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DATE: January 3, 2017 (Date of pronouncement)
DATE: January 20, 2017 (Date of publication)
AY: 2008-09
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S. 92A Transfer Pricing: Important law explained on meaning of expression "associated enterprise". The mere fact that an enterprise has de facto participation in the capital, management or control over the other enterprise does not make the two enterprises "associated enterprises" so as to subject their transactions to the rigors of transfer pricing law

If a form of participation in management, capital or control is not recognized by Section 92A(2), even if it ends up in de facto or even de jure participation in management, capital or control by one of the enterprise in the other enterprise, it does not result in the related enterprises being treated as ‘associated enterprises’. Section 92A(1) and (2), in that sense, are required to be read together, even though Section 92A(2) does provide several deeming fictions which prima facie stretch the basic rule in Section 92A(1) quite considerably on the basis of, what appears to be, manner of participation in “control” of the other enterprise. What is thus clear that as long as the provisions of one of the clauses in Section 92A(2) are not satisfied, even if an enterprise has a de facto participation capital, management or control over the other enterprises, the two enterprises cannot be said to be associated enterprises

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DATE: January 3, 2017 (Date of pronouncement)
DATE: January 18, 2017 (Date of publication)
AY: 2010-11
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S. 9(1): Important law explained as to the taxability of export sale commission payments received by non-resident agents and the obligation of the assessee to deduct TDS thereon in the context of s. 9(1)(i)/ 9(1)(vii) of the Act and relevant provisions of the DTAA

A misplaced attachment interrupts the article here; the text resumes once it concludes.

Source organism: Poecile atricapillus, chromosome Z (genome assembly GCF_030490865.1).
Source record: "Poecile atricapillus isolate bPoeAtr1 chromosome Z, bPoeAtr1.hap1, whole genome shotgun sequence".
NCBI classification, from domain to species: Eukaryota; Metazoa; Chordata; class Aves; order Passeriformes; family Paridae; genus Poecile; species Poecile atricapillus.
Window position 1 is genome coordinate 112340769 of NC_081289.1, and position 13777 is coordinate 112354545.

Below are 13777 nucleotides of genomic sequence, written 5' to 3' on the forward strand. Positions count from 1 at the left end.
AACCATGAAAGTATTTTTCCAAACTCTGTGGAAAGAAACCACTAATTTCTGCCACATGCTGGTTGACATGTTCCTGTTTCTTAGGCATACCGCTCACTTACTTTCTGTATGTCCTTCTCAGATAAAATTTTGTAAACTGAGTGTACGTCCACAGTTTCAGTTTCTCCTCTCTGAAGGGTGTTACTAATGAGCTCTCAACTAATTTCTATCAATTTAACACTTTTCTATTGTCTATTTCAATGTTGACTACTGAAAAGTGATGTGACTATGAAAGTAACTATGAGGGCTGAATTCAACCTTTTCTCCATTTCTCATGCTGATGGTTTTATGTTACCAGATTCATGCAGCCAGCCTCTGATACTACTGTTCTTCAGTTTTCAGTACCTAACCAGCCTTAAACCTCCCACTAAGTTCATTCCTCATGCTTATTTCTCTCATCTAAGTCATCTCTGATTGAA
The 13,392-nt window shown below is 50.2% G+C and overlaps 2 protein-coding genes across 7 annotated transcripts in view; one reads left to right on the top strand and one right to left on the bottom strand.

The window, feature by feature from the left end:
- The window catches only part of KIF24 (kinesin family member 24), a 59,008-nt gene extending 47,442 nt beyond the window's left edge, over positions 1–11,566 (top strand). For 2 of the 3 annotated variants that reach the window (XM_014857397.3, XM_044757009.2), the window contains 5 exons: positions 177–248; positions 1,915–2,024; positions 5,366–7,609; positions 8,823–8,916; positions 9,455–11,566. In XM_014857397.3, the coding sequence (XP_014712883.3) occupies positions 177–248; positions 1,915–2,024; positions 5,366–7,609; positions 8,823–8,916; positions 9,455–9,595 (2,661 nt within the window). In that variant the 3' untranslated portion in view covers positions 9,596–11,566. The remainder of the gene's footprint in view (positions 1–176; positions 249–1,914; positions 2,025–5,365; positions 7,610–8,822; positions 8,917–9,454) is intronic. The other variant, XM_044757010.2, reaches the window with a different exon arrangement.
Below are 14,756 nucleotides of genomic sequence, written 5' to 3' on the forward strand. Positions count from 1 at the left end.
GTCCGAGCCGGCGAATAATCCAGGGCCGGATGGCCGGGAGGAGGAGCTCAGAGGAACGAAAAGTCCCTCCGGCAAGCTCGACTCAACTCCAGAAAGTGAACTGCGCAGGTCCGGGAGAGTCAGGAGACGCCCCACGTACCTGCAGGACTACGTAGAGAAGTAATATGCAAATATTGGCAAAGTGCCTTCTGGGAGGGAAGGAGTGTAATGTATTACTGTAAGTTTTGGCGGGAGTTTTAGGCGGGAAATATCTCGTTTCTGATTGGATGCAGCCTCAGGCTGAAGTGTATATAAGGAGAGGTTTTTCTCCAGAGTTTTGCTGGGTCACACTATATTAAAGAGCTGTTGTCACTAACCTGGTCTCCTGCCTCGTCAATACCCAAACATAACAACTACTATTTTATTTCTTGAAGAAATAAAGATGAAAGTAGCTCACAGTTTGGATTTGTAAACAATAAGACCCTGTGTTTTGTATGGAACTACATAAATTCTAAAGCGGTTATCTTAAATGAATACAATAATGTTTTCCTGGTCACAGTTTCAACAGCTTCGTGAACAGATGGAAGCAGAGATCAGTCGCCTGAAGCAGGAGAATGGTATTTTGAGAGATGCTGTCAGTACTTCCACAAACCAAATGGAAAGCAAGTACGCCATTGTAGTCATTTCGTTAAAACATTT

In the light of the above legal position, what we need to decide at the outset is whether the amounts paid by the assessee to the non-resident agents could be termed as “consideration for the rendering of any managerial, technical and consultancy services”. As we do so, it is useful to bear in mind the fact that even going by the stand of the Assessing Officer, at best services rendered by the nonresident to the agent included technical services but it is for this reason that the amounts paid to these agents, on account of commission on exports, should be treated as fees for technical services. Even proceeding on the assumption that these non-resident agents did render the technical services, which, as we will see a little later, an incorrect assumption anyway, what is important to appreciate is that the amounts paid by the assessee to these agents constituted consideration for the orders secured by the agents and not the services alleged rendered by the agents. The event triggering crystallization of liability of the assessee, under the commission agency agreement, is the event of securing orders and not the rendition of alleged technical services. In a situation in which the agent does not render any of the services but secures the business anyway, the agent is entitled to his commission which is computed in terms of a percentage of the value of the order

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DATE: January 3, 2017 (Date of pronouncement)
DATE: January 16, 2017 (Date of publication)
AY: 2013-14
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S. 9(1)(vi)/ 9(1)(vii): Important law explained on whether payment for use of equipment can be assessed as "royalty" and whether payment for rendering of services can be assessed as "fees for technical services" in the context of s. 9(1)(vi) and 9(1)(vii) and Article 12 of the India-Canada DTAA